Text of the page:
During our visit with her Grandfather, we learned that his elderly neighbor gave him his land in exchange for working the land for him. The Grandfather showed us a new area on the farm where he hopes to build a new house for his family. This location will allow him to add a road, so nobody would have to hike to his place in the future.

It was so good to see him again and I hope we get to visit often in the future. It was a special time for sure.

The rest of the day was spent in a bus heading back to Kampala. I am however amazed how beautiful this country is and how wonderful the people of Uganda are.

For a final note, this trip was amazing (again). The team this year was one of the best I have ever been with. We accomplished so much in the short time we had in Koreng, Kadacar, Agape and Kaihura. We played with the kids, held babies, watched soccer matches, served lunch to 600 or more kids several days, sang songs, painted a church, attended church services and got to be part of the ribbon cutting celebration of the Hope Again Medical Center, Kaihura Uganda.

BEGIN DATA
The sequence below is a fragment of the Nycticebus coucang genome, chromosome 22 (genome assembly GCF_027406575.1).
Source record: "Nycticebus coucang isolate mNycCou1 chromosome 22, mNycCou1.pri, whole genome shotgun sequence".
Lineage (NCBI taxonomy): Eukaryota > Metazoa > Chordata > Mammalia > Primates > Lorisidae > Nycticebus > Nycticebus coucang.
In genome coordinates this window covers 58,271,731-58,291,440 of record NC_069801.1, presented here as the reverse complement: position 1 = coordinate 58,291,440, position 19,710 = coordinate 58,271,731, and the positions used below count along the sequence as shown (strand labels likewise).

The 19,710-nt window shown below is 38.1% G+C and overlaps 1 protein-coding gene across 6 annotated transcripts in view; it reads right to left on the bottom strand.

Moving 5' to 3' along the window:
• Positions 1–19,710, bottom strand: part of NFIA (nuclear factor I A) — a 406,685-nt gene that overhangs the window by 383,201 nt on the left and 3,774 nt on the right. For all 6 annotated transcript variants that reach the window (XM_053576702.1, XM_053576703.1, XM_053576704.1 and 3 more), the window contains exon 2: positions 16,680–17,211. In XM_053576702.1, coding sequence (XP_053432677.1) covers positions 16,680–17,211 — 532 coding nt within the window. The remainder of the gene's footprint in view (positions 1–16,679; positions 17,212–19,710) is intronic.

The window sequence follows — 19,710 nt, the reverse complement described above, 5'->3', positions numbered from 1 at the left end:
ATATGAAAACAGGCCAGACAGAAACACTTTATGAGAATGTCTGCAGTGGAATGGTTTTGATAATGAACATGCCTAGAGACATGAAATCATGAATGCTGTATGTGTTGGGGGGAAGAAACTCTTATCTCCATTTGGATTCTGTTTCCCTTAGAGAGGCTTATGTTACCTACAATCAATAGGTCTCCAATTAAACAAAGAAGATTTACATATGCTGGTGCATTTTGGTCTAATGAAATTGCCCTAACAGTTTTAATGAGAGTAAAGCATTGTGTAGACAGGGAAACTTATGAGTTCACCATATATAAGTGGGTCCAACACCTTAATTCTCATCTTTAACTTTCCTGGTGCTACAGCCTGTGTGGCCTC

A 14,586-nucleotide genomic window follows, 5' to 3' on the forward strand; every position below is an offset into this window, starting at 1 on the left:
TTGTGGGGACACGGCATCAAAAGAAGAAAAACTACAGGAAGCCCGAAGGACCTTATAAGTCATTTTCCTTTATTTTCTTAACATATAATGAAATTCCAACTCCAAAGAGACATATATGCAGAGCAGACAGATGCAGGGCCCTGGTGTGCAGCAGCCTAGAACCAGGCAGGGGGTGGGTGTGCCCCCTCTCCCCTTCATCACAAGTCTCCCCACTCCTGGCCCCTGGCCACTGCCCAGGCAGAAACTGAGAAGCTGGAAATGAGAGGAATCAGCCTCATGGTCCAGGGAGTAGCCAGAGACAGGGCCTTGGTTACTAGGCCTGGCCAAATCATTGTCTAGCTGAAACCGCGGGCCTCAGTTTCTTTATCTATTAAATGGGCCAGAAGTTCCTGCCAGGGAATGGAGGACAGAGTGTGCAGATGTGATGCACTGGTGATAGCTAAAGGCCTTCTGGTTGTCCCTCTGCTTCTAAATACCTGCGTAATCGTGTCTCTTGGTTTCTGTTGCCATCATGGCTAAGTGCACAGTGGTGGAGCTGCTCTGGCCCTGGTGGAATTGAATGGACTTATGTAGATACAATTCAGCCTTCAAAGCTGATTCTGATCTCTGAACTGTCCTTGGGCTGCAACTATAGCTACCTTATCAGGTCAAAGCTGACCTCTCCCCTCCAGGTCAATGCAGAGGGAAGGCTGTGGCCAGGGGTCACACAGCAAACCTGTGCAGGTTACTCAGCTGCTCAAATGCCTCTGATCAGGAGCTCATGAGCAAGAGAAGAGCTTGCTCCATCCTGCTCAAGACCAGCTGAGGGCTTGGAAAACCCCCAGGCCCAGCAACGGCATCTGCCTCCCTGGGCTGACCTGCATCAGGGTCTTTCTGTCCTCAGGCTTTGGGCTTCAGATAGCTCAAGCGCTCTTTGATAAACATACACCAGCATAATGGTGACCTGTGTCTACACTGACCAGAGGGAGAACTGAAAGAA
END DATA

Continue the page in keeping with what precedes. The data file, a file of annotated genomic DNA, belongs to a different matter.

There is still much to be done and many lives to be touched.  I give thanks to God for a wonderful time here and for his protection over all of us.

Thank you so much to the readers of this blog, thank you for your prayers and for being a part of our journey this year. We are not finished ‘embracing’ the people of Uganda and will continue to encourage and empower a generation of orphans, one village at a time!

 Good night everyone

Thorsten Hamp